Who Did You Name As Beneficiary

There are a multitude of mistakes that people make when it comes to putting together their wills. These includes naming of executors and custodians, trying to write their own wills, and not considering items such as liquidity. One of the colossal failures in estate planning I witness when people make their wills is not coordinating the will with the overall beneficiary designations they have chosen. Most people believe that the written will supersedes their beneficiary designations which is extremely inaccurate. When you name a beneficiary on a life insurance policy, a 401(k) plan, or an IRA, it is essentially a contract of law. This means that you could attempt to write in your will to leave your IRA to your brother, for example, but the beneficiary designation on the IRA says that 100% is supposed to go to your sister. Despite your wishes in the will, the IRA will go to the named beneficiary. Most beneficiary designation forms today allow ...

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Retirement Assumptions: What’s Your Legacy Goal?

When you are building out your long term retirement plan, a financial advisor will often have to make many different types of assumptions. I have authored numerous articles around this topic. You need to consider market downside risk, interest rate risk, inflation risk, liquidity risk, tax risk, sequencing risk, and several others. Often, one major mistake made around the discussion regarding building a quality retirement plan is actually having the end in mind. What do you want your legacy to be when you pass on? This is a crucial conversation to have at the onset of your overall comprehensive financial plan. Consider this for a moment. If you tell your financial advisor nothing, he or she will likely build out your retirement plan analysis by using a ‘death age’. From the conversations you have with your planner or from some default number in the financial planning software, you will arrive a set age usually in the 85 to 90 range. ...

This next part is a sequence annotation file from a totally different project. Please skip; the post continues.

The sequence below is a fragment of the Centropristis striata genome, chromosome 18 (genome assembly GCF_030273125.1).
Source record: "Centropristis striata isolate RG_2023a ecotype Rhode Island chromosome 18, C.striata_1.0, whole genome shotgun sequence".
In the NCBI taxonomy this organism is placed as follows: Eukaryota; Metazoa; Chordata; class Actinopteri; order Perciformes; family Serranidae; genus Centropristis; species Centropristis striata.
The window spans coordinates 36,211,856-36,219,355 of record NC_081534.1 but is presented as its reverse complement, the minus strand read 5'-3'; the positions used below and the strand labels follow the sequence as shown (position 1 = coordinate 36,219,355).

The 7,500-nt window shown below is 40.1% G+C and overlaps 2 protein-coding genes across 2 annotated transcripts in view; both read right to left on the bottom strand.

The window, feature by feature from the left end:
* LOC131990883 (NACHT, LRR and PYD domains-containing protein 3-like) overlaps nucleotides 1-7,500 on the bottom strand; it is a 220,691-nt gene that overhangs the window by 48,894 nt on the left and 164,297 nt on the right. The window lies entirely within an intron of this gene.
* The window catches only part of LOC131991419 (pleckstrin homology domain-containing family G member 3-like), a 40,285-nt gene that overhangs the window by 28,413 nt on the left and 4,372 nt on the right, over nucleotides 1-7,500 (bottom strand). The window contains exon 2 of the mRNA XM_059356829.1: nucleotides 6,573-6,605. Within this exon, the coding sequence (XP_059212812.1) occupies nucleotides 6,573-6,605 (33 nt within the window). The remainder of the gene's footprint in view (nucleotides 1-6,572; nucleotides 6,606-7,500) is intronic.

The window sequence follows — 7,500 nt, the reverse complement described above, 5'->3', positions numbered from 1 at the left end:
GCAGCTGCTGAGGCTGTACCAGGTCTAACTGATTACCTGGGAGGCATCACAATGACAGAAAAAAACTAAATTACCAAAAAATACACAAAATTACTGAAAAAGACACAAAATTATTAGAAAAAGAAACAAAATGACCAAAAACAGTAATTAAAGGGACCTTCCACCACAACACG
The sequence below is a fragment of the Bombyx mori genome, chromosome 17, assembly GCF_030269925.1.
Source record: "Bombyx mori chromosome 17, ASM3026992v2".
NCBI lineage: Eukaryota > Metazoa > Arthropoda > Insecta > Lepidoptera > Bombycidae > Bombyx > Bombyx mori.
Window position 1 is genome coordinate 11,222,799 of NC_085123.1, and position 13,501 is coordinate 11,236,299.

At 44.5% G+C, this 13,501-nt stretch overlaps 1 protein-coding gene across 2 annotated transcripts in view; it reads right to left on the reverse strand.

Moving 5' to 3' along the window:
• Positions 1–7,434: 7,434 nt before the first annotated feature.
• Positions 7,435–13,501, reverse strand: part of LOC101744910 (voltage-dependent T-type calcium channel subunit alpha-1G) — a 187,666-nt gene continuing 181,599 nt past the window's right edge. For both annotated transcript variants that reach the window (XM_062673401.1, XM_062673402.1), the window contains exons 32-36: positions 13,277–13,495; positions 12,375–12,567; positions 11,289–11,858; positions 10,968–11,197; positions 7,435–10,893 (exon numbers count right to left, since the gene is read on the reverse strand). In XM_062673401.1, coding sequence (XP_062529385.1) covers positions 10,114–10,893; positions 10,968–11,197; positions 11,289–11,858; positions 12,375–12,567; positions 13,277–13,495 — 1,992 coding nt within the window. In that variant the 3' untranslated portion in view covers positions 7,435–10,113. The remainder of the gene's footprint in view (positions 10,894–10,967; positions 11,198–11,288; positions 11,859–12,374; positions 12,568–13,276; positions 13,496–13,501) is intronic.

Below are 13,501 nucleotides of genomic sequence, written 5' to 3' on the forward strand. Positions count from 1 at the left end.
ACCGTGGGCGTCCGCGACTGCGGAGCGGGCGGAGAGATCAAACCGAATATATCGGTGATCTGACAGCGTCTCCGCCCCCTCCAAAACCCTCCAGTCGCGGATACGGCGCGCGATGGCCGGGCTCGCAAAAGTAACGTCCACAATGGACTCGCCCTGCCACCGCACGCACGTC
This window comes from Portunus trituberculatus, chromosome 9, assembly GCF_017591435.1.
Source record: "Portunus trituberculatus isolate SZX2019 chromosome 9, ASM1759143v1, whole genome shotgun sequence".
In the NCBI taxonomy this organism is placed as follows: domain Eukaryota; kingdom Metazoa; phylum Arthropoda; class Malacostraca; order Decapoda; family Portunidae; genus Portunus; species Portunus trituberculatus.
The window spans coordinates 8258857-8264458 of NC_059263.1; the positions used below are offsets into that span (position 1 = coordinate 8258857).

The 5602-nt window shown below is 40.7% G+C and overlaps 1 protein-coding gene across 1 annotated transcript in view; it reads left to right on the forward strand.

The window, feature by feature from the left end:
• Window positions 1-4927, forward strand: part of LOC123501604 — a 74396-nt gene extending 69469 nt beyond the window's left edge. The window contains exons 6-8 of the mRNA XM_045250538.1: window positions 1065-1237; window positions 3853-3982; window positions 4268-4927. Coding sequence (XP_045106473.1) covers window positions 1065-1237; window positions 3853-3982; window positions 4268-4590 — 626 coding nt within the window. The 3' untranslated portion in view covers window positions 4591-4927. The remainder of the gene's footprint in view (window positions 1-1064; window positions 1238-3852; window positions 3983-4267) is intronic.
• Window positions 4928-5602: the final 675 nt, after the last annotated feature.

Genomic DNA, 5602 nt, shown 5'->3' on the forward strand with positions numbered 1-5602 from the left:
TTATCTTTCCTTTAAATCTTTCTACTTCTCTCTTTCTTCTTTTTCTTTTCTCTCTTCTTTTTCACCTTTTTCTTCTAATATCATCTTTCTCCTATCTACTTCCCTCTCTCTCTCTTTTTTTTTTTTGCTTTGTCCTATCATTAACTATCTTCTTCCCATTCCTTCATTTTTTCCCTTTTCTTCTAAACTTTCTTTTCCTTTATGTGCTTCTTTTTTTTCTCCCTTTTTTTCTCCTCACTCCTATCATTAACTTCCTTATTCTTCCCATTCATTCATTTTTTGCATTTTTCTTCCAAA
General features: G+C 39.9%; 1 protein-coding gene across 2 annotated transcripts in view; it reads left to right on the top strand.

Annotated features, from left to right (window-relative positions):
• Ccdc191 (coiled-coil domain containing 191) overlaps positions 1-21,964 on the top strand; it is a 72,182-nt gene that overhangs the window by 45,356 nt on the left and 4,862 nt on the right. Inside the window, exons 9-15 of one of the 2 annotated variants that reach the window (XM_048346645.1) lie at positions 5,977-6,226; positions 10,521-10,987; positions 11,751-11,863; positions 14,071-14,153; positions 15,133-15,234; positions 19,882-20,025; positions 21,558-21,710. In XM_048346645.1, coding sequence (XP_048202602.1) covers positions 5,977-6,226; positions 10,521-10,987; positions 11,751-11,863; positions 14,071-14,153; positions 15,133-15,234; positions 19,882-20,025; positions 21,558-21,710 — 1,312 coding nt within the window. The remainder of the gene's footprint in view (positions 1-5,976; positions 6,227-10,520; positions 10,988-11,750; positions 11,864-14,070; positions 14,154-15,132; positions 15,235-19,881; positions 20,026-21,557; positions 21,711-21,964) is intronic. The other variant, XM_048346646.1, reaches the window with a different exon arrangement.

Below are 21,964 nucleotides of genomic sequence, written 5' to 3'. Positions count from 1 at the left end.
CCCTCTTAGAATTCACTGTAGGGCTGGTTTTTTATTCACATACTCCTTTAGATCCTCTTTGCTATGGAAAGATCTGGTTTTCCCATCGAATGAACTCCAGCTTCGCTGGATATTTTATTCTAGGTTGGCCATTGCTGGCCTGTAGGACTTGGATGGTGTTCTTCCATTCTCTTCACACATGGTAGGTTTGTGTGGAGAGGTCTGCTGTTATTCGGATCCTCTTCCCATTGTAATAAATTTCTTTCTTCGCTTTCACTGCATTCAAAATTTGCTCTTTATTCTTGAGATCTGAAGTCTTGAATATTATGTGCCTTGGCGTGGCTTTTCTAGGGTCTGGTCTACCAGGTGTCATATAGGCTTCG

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Personal Finance 101 – What Is A Buy-Sell Agreement?

For many business owners, the value of their business is one of the largest components of their overall net worth, and the business itself is the result of years of hard work and investment.  Most business owners want to preserve the built up value of the business for themselves and their family while also ensuring that the business legacy they have helped create continues for years to come.  The best solution is a well-considered Buy-Sell Agreement. A Buy-Sell Agreement is a contract entered by owners of a business that specifies when and how ownership in the business will be sold or transferred.  The agreement can be a stand-alone agreement or incorporated into a partnership or operating agreement for your business. Buy-Sell Agreements are not “one size fits all”, so careful attention should be given to the details. Most business owners have heard of the importance of a good Buy-Sell Agreement, but many push this planning to the “back burner” to ...

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4 Reasons Why Gen X’ers Shouldn’t Plan On Receiving An Inheritance